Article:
MbS wants robot dinosaurs, fake moon for planned Saudi futuristic city

MbS wants robot dinosaurs, fake moon for planned Saudi futuristic city
Saudi Crown Prince Mohammad bin Salman hopes to make his futuristic desert city Neom the 'most livable' city in the world. How will he do it?
6 min read
26 July, 2019
MbS has gone back to the future with his plans for Neom [Getty]

Bizarre details of Saudi Crown Prince Mohammad bin Salman's (MbS) plans for a futuristic desert city have been revealed - and the controversial de-facto leader's vision feels closer to science fiction than reality.

Ideas pitched to the crown prince, widely known as MbS, by consultants include flying taxis, robot maids and dinosaurs, and even a fake moon made with the help of NASA.

MbS announced the city called Neom - a portmanteau of the Greek word for "new" and the first letter of the Arabic word for "future" - two years ago as part of his flagship Vision 2030 scheme.

The 2030 plan aims to reduce the ultraconservative kingdom's dependency on oil, diversify its economy, and develop various sectors including tourism and entertainment.

Reforms of Saudi Arabia's strict social restrictions on women - for which now jailed activists campaigned for years - are also pinned to MbS' vision.

The most costly of the flagship Vision 2030 projects is Neom, at an initial estimated cost of $500 billion.

The city will be the centerpiece of the project - a city packed with factories, tech companies and resorts to make sure Saudis spend their money domestically rather than abroad.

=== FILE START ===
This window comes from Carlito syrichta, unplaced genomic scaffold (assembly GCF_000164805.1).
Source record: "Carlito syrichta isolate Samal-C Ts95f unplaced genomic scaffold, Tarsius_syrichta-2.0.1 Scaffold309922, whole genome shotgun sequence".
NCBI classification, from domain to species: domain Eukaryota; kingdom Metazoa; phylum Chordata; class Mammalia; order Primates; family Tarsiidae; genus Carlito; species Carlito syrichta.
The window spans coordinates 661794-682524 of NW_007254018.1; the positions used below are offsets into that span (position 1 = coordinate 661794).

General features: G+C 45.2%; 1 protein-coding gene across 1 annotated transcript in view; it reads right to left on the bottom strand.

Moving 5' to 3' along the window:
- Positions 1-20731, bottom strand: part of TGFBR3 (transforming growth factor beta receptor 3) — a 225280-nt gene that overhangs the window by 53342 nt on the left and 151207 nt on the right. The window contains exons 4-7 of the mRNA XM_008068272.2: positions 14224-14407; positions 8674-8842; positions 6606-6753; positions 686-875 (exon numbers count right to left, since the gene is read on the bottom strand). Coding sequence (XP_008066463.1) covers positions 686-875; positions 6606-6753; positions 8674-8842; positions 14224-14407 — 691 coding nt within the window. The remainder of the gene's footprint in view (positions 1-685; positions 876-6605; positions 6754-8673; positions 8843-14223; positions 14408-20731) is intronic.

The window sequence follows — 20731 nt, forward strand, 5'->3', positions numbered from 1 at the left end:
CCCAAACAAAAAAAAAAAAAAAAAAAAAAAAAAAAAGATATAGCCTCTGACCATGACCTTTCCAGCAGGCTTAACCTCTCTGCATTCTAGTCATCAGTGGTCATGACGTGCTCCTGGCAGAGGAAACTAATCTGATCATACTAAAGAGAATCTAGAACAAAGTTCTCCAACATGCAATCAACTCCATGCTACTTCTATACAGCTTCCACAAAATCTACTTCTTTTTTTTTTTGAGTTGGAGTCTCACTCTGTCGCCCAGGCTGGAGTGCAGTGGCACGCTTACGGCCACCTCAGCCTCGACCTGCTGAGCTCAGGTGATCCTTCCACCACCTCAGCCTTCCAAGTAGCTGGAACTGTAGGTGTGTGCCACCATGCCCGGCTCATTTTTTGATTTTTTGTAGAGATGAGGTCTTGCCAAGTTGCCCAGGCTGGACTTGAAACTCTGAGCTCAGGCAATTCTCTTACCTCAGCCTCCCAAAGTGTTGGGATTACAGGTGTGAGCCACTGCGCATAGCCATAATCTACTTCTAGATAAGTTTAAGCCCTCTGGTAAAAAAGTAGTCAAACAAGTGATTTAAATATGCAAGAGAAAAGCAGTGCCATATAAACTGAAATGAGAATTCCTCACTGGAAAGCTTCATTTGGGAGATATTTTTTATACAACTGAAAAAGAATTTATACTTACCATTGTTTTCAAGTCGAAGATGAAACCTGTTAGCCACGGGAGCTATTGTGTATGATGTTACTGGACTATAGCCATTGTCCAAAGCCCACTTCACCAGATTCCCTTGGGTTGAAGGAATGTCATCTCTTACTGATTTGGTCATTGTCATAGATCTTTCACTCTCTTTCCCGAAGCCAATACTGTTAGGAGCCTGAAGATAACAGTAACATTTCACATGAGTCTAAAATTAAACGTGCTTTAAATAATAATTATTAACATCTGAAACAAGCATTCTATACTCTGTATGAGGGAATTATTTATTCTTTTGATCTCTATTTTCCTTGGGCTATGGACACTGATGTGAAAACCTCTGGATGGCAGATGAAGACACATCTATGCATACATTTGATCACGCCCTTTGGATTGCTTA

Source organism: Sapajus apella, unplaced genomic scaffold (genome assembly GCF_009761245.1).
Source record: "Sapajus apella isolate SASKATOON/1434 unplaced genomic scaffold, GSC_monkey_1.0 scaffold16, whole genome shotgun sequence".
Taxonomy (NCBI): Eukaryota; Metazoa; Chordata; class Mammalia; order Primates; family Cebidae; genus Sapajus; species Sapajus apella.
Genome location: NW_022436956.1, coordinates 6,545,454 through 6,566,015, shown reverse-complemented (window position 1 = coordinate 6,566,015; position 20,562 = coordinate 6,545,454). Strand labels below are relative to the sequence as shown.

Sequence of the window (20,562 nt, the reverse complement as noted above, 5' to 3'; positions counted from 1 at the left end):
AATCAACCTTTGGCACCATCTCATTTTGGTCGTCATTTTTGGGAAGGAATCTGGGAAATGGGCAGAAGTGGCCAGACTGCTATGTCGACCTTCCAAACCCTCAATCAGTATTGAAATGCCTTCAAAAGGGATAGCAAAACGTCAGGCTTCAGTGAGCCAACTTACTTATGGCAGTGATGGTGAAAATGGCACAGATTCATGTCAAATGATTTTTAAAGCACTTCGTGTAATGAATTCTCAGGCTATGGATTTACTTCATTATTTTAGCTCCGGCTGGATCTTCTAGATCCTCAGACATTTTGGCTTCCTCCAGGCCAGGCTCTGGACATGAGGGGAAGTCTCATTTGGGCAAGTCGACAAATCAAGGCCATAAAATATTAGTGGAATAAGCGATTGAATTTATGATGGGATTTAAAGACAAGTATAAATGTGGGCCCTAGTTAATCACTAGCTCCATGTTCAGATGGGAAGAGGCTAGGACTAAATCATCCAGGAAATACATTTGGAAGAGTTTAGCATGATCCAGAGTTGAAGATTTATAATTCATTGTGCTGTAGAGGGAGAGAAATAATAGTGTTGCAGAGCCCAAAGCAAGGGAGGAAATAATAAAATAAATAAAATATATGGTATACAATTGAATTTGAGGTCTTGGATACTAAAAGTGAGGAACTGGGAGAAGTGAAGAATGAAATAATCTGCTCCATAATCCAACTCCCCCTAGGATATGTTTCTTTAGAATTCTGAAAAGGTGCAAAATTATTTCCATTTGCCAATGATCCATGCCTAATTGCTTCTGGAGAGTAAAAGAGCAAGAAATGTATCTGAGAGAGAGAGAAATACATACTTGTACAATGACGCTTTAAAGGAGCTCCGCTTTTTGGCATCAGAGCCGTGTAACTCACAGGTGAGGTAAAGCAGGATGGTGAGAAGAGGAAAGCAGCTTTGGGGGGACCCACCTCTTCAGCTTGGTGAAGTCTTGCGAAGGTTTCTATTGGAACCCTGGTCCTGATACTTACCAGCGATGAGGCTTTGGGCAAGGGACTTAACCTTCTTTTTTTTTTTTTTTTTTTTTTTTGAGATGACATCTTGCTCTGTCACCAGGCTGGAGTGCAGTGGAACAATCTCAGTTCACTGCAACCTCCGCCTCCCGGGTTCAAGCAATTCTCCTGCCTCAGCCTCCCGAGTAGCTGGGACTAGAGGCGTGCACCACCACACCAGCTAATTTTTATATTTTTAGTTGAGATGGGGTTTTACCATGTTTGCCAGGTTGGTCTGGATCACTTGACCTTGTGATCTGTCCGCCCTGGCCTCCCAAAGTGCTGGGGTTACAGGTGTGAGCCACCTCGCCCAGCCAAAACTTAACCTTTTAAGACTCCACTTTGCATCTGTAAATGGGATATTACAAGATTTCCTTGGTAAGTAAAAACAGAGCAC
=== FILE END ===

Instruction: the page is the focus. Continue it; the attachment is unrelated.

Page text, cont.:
MbS is also trying to lure international giants such as Amazon and Tesla to the city with incentives including free energy and subsidised labour.

The city will be built on Saudi Arabia's Red Sea coast in the northwestern Tabuk province, close to the kingdom's borders with Egypt and Jordan. It will also reportedly include the formerly Egyptian Tiran and Sanafir islands, as well as a southern portion of Egypt's Sinai peninsula. 

In order to achieve the first phase of his vision for a futuristic city to cover 10,000 square miles of what is now barren desert and empty, rocky coastline, MbS met with US consultancy firms Boston Consulting Group, McKinsey & Co. and Oliver Wyman.

The Wall Street Journal reviewed more than 2,000 pages of plans produced by the consultants, and the bizarre ideas MbS hopes to realise are closer to science fiction than everyday life in Saudi Arabia.

What are some of the bizarre plans for Neom?

Cloud seeding: Visitors to and residents of Neom need not worry about Saudi Arabia's notoriously arid desert climate. Consultants suggested that MbS could employ cloud seeding, a weather modification technology that has been used to increase rainfall in the UAE. The technology will give Neom a temperature "cooler than Dubai".

Robot maids: The Arab Gulf nations are already notorious for a luxurious lifestyle complete with household staff - usually workers imported from Asia under the controversial Kafala system. But residents of Neom will have the houses cleaned by robot maids instead.

Flying taxis: According to planning documents, driving in Neom will only be for fun, rather than for transportation ("e.g. driving a Ferrari along the coast with a nice view"). MbS could realise that by employing flying taxis.